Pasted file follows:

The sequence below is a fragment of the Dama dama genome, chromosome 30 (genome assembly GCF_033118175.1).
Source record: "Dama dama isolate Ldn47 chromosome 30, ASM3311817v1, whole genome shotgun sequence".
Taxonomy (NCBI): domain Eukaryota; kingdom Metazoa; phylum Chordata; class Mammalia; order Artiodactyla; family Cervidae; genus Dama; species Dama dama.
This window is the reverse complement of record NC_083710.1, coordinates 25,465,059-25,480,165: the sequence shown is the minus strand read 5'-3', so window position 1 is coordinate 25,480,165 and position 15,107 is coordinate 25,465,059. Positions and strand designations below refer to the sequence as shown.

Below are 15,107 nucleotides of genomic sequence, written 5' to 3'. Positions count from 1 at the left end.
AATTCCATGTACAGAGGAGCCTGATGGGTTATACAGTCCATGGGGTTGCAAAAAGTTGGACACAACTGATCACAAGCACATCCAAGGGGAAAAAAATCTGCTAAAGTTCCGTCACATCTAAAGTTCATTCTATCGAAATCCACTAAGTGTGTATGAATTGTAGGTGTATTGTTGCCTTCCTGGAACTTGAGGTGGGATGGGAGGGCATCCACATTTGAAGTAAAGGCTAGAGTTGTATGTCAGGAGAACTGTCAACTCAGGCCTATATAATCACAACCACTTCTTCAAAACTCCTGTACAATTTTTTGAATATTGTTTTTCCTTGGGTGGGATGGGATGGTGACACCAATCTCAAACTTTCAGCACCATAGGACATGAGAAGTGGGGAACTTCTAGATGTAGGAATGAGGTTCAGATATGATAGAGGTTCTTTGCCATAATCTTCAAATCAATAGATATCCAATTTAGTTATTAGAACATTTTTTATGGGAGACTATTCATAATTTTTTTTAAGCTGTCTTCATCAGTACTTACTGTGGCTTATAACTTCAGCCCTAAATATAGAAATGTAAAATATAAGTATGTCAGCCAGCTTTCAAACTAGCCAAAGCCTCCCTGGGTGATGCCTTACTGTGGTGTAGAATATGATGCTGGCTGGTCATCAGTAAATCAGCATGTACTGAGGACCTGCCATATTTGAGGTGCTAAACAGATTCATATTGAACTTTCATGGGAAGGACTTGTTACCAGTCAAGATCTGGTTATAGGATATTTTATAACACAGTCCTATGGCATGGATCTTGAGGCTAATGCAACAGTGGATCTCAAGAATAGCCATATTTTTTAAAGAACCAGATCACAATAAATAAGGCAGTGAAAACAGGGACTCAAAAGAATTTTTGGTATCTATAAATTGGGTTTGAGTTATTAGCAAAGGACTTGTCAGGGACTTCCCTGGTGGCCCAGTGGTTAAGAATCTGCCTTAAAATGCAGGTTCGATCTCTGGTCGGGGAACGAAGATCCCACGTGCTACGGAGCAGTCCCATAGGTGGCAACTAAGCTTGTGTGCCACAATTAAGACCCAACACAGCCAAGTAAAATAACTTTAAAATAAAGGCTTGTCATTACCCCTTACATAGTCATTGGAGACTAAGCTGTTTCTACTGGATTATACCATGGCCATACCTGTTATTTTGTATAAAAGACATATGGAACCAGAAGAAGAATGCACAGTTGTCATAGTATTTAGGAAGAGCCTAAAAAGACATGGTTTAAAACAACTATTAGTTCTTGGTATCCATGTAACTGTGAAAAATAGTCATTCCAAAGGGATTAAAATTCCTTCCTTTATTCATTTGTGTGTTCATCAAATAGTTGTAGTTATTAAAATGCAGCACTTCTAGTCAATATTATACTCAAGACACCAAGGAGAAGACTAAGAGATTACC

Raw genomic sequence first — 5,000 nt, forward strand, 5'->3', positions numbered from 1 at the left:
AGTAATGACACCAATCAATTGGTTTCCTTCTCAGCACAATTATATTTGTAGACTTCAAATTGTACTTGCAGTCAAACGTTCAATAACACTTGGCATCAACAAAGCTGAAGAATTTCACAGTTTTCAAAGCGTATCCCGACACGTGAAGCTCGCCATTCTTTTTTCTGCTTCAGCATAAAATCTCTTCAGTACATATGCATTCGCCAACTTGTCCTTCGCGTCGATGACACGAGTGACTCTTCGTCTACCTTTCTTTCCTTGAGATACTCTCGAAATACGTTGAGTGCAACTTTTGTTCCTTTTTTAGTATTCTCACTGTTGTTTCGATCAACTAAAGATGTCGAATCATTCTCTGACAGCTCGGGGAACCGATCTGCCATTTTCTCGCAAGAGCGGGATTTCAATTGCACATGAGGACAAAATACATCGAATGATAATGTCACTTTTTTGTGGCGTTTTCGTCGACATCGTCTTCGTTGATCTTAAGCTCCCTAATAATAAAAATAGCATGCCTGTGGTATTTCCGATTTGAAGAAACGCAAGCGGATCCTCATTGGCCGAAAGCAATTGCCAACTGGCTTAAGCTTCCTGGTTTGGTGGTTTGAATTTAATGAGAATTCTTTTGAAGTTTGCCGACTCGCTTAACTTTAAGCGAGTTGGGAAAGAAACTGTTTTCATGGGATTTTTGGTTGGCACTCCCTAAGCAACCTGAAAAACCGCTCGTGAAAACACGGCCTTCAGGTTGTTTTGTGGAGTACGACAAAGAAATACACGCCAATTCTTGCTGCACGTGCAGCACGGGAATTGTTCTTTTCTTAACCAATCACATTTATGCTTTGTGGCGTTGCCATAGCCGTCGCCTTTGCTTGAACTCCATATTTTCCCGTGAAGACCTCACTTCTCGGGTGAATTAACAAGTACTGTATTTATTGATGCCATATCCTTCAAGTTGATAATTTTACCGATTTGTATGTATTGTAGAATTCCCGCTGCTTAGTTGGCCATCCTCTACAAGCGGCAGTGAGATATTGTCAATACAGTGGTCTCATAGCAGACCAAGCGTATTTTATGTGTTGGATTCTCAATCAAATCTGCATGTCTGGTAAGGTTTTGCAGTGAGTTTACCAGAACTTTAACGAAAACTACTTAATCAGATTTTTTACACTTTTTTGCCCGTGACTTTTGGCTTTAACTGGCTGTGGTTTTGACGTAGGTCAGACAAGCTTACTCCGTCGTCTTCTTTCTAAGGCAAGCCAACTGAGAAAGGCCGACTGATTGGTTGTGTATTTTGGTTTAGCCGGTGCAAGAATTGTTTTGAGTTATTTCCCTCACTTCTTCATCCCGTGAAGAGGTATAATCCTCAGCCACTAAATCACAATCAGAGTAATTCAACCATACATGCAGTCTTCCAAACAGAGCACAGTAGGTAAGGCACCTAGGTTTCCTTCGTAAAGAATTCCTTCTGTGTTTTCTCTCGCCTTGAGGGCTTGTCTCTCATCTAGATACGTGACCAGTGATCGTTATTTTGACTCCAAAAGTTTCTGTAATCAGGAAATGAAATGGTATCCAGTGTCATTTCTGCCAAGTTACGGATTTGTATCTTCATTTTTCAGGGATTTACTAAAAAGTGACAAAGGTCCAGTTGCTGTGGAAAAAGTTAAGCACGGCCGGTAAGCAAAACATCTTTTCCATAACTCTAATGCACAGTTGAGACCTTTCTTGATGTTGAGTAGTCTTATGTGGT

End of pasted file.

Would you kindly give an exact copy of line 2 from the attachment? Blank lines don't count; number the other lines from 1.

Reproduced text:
Source record: "Dama dama isolate Ldn47 chromosome 30, ASM3311817v1, whole genome shotgun sequence".